Taking This Supplement To Prevent Depression Is A Myth, New Study Finds – Eat This, Not That


As the days get colder and the nights get longer, the rates of winter seasonal depression increase. In parts of Sweden, rates of depression can increase by up to 10% in winter. Harvard Health says it can happen due to a lack of light exposure, which disrupts your circadian cycle, affects your mood, and releases less serotonin (the feel-good hormone) than normal. Typically, consumers are looking for ways to combat feelings of depression with supplements, and one of the most commonly used supplements includes omega-3 fatty acids.

And yet, while previous analyzes have linked the consumption of omega-3 fatty acids to prevent depression, a new study published in JAMA Network debunks the myth by stating that Supplementing with omega-3 fatty acids does not prevent depression in adults.

This randomized clinical trial included 18,353 adults over the age of 50, who had no depression or clinically relevant depressive symptoms to begin with. In the study, some participants took an omega-3 supplement compared to a group who took a placebo over a five-year treatment period. Through mood scoring, the researchers found no significant difference in the omega-3 group compared to the placebo group. They concluded that the use of omega-3 supplementation is not recommended for preventing depression in adults.

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These results are shocking when compared to other previous research, which claims the opposite with omega-3 supplementation.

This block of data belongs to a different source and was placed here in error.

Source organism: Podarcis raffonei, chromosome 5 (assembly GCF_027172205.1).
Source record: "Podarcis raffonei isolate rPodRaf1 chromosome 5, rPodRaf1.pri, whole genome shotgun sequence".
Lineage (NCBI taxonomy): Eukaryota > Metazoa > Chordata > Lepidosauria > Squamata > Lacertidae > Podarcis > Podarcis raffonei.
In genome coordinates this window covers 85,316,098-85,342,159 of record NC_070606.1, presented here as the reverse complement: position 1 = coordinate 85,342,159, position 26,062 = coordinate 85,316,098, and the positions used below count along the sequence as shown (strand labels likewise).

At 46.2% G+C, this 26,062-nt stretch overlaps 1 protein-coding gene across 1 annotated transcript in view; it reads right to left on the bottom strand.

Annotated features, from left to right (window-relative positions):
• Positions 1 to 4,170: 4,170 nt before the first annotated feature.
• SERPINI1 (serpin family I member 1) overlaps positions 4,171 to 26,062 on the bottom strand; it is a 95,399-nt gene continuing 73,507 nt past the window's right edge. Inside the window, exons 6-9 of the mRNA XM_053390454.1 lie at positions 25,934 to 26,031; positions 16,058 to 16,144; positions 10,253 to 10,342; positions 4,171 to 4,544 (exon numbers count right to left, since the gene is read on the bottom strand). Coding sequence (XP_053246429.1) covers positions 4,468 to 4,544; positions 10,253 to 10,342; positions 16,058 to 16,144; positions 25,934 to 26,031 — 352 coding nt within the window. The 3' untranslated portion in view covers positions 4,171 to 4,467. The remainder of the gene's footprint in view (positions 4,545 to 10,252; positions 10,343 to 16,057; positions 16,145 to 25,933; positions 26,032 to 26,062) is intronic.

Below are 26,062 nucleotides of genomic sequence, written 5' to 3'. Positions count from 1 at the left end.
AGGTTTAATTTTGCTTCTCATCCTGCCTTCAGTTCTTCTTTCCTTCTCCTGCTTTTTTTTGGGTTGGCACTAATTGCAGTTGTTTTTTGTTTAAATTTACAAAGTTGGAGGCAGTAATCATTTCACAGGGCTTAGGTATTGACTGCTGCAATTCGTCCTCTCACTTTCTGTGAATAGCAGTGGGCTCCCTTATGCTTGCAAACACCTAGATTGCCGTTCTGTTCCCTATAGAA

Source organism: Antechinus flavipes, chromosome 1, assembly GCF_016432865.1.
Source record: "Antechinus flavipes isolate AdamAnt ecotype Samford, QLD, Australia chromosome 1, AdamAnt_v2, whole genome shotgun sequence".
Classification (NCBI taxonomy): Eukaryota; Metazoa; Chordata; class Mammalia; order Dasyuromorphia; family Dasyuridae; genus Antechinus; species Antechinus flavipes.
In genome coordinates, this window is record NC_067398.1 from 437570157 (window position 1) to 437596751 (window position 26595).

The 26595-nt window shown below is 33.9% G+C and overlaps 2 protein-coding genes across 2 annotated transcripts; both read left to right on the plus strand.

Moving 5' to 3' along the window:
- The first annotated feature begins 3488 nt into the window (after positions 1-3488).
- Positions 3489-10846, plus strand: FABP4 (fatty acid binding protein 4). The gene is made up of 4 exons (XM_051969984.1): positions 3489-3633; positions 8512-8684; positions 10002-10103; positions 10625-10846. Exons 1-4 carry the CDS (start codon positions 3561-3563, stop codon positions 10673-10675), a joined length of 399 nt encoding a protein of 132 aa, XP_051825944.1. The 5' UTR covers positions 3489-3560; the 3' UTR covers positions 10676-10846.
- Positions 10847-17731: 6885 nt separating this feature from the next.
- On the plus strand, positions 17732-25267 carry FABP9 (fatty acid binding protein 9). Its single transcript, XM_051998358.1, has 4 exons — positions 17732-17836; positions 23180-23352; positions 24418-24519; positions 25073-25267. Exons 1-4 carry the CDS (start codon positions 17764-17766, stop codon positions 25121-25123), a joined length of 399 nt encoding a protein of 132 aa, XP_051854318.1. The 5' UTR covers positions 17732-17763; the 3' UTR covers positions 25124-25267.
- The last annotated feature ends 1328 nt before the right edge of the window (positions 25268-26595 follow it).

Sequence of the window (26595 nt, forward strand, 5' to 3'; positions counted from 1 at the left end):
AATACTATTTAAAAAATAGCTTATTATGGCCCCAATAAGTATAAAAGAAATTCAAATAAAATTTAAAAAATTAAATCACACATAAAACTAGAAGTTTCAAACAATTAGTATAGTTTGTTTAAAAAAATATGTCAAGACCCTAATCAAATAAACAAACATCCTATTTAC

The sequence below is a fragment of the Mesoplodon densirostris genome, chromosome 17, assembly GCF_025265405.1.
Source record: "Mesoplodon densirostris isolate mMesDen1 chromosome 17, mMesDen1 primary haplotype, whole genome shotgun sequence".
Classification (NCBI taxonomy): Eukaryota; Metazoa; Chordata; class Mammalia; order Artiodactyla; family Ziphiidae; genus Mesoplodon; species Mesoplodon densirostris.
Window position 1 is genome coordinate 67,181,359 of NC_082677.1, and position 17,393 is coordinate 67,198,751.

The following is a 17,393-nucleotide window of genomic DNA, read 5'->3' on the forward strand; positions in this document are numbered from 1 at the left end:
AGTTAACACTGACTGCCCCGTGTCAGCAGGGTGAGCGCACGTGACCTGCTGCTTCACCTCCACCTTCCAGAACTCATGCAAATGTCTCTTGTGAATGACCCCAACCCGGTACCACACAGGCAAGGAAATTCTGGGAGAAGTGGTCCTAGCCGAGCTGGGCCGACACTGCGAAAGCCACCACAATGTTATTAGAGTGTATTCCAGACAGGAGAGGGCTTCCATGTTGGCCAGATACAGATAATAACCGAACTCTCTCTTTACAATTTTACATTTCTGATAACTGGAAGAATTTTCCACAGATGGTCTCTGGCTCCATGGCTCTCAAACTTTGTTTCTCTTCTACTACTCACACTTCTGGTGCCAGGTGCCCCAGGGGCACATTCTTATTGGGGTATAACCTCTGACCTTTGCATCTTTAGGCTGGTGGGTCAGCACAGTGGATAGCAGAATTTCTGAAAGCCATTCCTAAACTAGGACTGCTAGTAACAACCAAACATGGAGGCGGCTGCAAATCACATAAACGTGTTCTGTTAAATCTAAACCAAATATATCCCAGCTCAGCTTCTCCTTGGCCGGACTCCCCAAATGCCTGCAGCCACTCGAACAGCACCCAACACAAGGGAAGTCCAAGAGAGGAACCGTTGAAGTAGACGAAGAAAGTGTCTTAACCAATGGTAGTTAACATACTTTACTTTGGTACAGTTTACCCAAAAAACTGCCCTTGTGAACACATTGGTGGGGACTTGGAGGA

One Nutrients A study published in 2020 was able to link the consumption of eicosapentaenoic acid (EPA) – a type of omega-3 fatty acid – and feelings of happiness and fulfillment for a study of 133 participants. This type of omega-3 is found in cold water fish, such as salmon.

Another opinion in Neurosciences & Therapeutics, evaluated three different studies of omega-3 fatty acids as a treatment for depression and concluded that consumption of EPA was beneficial for adults with depression, but only for a very small number of participants, between 8 and 28 for each study.

Nevertheless, a report published in Integrative medicine research evaluated different studies which claim that omega-3 fatty acids are an effective treatment for depression and found no connection with their results. The most recent JAMA Network The study consolidates this conclusion thanks to its randomized controlled trial, with more than 18,000 participants, a number significantly higher compared to the other studies carried out.

Whether it’s seasonal, clinical, bipolar, postpartum, or other types of depression that can occur, there is no conclusive evidence to show that omega-3 fatty acid supplementation will work to prevent it.

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